Let Right Be Done: The Life and Times of Bill Simpson is the intriguing story of an Ottawa man who lives and works for others: his family, his clients, his colleagues and the general public. A brilliant medical malpractice lawyer, he has successfully tackled – at some time during his 50 years in practice – almost every other area of law as well. Because of his integrity and dedication to the fundamental ethics and standards of his profession, Simpson is simply unable to put money ahead of principle, and he ends up spending years in the virtually unpaid field of legal politics and governance. But it pays off in many ways, and uniquely for the people of Ontario, who – unlike in any other jurisdiction in the world – now have the opportunity to hire affordable, educated, licensed and regulated paralegals for traffic offences, low level criminal matters and other cases. Considering, historically, the proportion of mismanaged legal cases where parties cannot or do not hire lawyers either because they are too expensive or too busy, this innovation is also a huge, immeasurable boon to the over-burdened and complex court system.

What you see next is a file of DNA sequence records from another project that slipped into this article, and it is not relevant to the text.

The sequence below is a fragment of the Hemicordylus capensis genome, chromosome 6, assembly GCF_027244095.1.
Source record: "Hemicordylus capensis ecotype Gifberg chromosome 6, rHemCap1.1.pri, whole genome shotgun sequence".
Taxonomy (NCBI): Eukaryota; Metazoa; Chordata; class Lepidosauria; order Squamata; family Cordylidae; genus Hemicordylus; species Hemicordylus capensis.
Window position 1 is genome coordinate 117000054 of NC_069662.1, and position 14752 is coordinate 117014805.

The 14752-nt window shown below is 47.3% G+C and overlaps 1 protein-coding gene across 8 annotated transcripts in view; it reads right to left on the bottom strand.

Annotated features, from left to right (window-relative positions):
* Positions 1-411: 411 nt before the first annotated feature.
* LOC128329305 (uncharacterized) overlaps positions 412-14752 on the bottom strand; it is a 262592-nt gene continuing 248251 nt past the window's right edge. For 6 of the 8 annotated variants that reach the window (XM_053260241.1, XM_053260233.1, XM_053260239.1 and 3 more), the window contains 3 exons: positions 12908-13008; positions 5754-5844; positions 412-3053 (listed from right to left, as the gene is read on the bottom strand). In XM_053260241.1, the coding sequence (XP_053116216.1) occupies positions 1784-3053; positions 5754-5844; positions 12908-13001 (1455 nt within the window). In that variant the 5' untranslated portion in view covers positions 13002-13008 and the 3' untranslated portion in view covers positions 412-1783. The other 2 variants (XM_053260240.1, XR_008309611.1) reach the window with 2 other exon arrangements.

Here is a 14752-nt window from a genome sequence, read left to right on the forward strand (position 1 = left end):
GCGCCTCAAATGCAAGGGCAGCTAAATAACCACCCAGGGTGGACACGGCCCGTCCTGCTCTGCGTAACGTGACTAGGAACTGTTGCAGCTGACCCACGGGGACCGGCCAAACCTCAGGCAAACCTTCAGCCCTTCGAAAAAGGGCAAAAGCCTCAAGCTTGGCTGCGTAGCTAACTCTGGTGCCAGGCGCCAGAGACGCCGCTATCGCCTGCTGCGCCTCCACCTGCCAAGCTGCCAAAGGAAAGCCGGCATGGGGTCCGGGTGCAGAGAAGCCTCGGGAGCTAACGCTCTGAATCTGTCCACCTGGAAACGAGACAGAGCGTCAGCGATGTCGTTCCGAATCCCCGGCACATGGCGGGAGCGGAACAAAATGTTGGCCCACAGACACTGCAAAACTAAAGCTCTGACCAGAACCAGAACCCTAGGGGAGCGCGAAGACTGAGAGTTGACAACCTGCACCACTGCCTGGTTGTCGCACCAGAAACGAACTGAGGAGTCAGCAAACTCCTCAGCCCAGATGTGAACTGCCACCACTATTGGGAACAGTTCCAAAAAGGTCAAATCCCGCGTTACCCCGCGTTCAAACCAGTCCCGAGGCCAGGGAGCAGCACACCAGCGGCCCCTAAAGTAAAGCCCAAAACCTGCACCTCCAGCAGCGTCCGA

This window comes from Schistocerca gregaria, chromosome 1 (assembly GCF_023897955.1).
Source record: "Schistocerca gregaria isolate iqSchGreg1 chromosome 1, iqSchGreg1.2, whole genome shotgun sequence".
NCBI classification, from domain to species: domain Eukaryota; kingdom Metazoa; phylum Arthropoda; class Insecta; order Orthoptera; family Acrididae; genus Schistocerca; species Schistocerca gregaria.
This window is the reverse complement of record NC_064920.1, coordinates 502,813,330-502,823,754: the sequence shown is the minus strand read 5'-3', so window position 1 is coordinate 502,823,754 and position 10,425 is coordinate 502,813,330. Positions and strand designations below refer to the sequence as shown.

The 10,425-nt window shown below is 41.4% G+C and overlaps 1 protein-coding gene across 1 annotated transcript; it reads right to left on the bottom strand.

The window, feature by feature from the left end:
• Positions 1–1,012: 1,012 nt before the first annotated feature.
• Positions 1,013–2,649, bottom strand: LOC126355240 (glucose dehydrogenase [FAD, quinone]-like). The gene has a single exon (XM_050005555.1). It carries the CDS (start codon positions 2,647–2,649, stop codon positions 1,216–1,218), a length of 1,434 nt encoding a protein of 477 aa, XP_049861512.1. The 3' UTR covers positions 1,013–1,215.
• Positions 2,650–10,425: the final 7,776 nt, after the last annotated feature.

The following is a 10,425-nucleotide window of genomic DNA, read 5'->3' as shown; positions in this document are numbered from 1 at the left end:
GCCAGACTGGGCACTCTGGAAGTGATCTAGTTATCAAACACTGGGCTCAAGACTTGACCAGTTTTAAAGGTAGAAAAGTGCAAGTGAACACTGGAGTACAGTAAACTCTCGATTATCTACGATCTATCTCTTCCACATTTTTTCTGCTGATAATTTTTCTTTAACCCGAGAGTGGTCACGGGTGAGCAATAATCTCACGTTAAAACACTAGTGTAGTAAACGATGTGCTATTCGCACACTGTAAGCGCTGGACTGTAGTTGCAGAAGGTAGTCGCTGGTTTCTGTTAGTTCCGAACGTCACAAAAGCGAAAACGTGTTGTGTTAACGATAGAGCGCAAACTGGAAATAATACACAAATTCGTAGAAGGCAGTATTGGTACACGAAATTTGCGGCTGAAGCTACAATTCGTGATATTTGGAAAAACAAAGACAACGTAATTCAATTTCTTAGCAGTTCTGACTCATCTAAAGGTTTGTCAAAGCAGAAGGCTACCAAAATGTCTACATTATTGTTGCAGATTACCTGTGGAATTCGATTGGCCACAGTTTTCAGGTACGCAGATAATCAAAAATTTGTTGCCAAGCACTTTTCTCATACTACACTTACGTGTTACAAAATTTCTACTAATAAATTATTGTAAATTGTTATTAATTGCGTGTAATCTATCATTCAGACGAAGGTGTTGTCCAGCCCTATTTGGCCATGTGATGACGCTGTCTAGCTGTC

The concept of “Let Right Be Done” – a British legal term that fits perfectly with Bill's impeccable character – has roots in one of England’s most venerable constitutional documents, the Petition of Right 1628. Its modern Edwardian application is outlined in the riveting true story as told in the movie “The Winslow Boy,” from which this book derives its theme.
Besides dozens of humorous and sentimental legal stories, this book is also a tribute to Bill Simpson’s personal life, a life of family dedication, love and caring, values that permeate every aspect of his existence. He is a wonderful example of what every person should strive to be.